1997 – one more Daytona win for Mark III

The 1997 IMSA season began with a second Daytona 24h victory for Riley & Scott Mk III. This time, Dyson Racing took the victory with a Ford-powered car, in a historic race which was marked by seven race winners. The #16 car retired after 227 laps, so Butch Leitzinger, John Paul Jr., Andy Wallace and James Weaver joined their teammates in the #20 car, which was driven by Elliott Forbes-Robinson, John Schneider and Rob Dyson.

1997 – one more IMSA championship title

During the 1997 season, Dyson Racing scored six wins and Dyson’s drivers captured first three places in the championship standings. Butch Leitzinger was a champion, Elliott Forbes-Robinson second and James Weaver third. Ford secured the manufacturers’ championship.

Other teams using Mark III prototypes were Doyle Racing, Dibos Racing, Target 24, Screamin Eagles Racing and MSI Racing.

Rafanelli's Mark III at Laguna Seca in 1998

Rafanelli’s Mark III at Laguna Seca in 1998

Running in two championships in 1998

In 1998, the new United States Road Racing Championship (USRRC) was formed, with Daytona 24h as the main race, while Sebring 12h and other seven races stayed in the IMSA Championship. Several teams, such as Dyson Racing, Matthews-Colucci Racing, Intersport Racing or Transatlantic Racing,  competed in both championships with Riley & Scott Mk III prototypes.

In the last round of the IMSA Championship, at Laguna Seca, BMW Motorsport/Team Rafanelli was running Riley & Scott Mk III with BMW 4.0L V8 engine, winning the race with Bill Auberlen and Didier de Radigues as drivers.

Championship titles in both championships

In the IMSA Championship, Dyson Racing’s Butch Leitzinger and James Weaver scored four wins with Mark III but the team finished second in the team’s standings, behind Doyle-Risi Racing. However, Butch Leitzinger defended his IMSA drivers’ title.

In the USRRC season, which featured five races, Dyson Racing won three races securing a clean sweep of the championship titles for the team, driver (James Weaver) and manufacturer (Ford).

Solution F's Riley & Scott Mk III

Solution F’s Riley & Scott Mk III

Riley & Scott Mk III in Europe

In 1998, the list of Riley & Scott customer teams significantly expanded in Europe, where International Sports Racing Series (ISRS) was formed. BMW Team Rafanelli, Target 24 and Solution F were using Mark III chassis in the SR1 class, with three different engines (BMW, Chevrolet, Ford). Solution F was the most successful team in the 1998 ISRS season, winning one race (Kyalami) and finishing third in the points.

In the 1999 ISRS season, Target 24 was running Riley & Scott Mk III with Judd V10 engine, finishing fourth in the points without wins. One more team, the RWS Motorsport, participated in one race with BMW-powered Mark III. In 2000, Italian team R&M was using Judd-powered Mark III, winning one race (Monza) and finishing fifth in the points. The R&M later built its own car based on Mark III, participating in the FIA Sportscar Championship in 2001 and 2002.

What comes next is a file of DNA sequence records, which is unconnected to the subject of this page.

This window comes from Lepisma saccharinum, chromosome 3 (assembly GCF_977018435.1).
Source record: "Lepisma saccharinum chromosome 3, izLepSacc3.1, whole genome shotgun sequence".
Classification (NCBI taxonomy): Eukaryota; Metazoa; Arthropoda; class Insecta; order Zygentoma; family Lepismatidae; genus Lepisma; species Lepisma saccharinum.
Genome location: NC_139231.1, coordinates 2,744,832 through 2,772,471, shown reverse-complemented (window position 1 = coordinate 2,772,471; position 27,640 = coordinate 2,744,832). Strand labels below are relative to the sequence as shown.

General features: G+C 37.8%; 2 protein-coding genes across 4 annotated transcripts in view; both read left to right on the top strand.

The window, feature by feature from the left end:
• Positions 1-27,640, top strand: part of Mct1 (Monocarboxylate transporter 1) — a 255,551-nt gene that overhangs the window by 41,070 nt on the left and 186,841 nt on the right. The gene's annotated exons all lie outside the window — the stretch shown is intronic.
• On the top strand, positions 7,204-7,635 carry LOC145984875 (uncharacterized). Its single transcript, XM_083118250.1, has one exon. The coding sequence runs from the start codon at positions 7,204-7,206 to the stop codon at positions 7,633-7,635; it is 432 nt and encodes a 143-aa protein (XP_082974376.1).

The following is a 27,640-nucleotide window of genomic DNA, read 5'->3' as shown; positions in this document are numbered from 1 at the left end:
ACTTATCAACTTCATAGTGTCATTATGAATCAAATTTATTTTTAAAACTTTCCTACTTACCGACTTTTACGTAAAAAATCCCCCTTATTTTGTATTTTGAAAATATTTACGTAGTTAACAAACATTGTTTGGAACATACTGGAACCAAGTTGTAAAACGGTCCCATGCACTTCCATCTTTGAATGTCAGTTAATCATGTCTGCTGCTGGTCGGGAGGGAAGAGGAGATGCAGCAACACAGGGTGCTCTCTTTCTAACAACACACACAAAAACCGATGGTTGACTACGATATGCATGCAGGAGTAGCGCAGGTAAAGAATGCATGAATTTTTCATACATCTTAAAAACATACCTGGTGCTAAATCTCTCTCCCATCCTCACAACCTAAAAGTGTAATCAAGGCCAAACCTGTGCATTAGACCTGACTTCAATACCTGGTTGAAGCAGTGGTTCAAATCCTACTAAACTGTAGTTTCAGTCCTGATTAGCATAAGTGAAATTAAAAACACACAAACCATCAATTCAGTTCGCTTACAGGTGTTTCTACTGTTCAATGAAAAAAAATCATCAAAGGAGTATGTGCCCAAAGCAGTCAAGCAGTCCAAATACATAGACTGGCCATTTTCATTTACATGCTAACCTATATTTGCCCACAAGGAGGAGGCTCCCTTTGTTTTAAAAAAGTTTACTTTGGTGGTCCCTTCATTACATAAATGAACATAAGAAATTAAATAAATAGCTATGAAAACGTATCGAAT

1999 Daytona 24h victory with Mark III Series 2

In 1999, Riley & Scott Inc was hired by General Motors to develop Cadillac Northstar Le Mans Prototype car for use in 2000 season. At the same time, Riley & Scott launched their Series 2 of Mark III in order to adapt the newer LMP rules which were in use widely.

That car gained an immediate success, winning the 24 hours of Daytona for the third time in four years. Drivers in the victorious #20 car were Butch Leitzinger, Andy Wallace and Elliott Forbes-Robinson. Dyson Racing won one more race (Mid-Ohio) in the 1999 USRRC season. Dyson’s drivers Butch Leitzinger and Elliot Forbes-Robinson were crowned champions and the rest of the season was canceled.

IN 1999, Elliott Forbes-Robinson was a double champion with Riley & Scott Mk III

In 1999, Elliott Forbes-Robinson was a double champion with Riley & Scott Mk III

Inaugural ALMS title for Mark III driver

The IMSA GT Championship was replaced by the American Le Mans Series (ALMS) for 1999. In the season-opening Sebring 12 hours, Dyson Racing’s car finished second behind BMW V12 LMR. In the next round, at Road Atlanta, the Team Rafanelli won the race with their modified version of Riley & Scott Mk III, also known as Rafanelli Mk III. Winning drivers were Eric van de Poele and Mimmo Schiattarella.

It was the only win for Mark III in the inaugural ALMS season. Dyson Racing finished third, Rafanelli sixth in the teams’ standings. Dyson’s driver Elliott Forbes-Robinson became ALMS drivers’ champion, winning his second championship title in the same year.